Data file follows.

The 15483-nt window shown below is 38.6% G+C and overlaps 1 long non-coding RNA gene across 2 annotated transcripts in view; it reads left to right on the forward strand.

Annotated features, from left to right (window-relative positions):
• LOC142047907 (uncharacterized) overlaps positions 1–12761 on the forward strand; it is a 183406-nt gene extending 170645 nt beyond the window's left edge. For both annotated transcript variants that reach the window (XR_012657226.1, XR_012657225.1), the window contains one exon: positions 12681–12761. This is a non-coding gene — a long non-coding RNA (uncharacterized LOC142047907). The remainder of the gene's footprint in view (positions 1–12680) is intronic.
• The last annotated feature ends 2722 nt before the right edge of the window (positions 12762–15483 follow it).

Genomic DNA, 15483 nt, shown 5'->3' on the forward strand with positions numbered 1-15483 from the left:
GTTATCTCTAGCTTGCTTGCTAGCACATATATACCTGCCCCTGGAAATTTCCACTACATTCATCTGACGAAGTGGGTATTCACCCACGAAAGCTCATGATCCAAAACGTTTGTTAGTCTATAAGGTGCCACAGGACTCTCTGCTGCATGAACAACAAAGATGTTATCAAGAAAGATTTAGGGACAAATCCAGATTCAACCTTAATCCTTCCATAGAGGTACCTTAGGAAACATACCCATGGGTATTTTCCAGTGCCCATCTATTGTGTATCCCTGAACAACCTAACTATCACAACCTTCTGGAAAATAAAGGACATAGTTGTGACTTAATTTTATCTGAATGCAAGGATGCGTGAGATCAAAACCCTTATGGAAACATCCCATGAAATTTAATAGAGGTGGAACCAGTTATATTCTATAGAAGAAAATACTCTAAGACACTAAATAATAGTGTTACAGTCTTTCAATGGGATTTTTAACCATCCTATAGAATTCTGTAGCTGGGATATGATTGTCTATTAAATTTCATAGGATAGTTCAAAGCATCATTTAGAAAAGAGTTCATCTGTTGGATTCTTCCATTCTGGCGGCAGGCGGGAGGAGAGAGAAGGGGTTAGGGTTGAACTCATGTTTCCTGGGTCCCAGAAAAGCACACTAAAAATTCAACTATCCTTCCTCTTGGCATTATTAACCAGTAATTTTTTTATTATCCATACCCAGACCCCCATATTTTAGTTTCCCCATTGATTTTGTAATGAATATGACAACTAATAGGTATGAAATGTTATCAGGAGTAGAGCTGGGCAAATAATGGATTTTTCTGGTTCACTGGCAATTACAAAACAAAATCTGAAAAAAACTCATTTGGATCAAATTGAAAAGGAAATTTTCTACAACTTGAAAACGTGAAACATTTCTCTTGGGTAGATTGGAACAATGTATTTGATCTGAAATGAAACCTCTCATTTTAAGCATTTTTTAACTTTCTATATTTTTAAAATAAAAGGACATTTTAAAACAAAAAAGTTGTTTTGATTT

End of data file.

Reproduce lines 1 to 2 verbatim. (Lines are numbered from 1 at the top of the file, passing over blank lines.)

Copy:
The 15483-nt window shown below is 38.6% G+C and overlaps 1 long non-coding RNA gene across 2 annotated transcripts in view; it reads left to right on the forward strand.

Annotated features, from left to right (window-relative positions):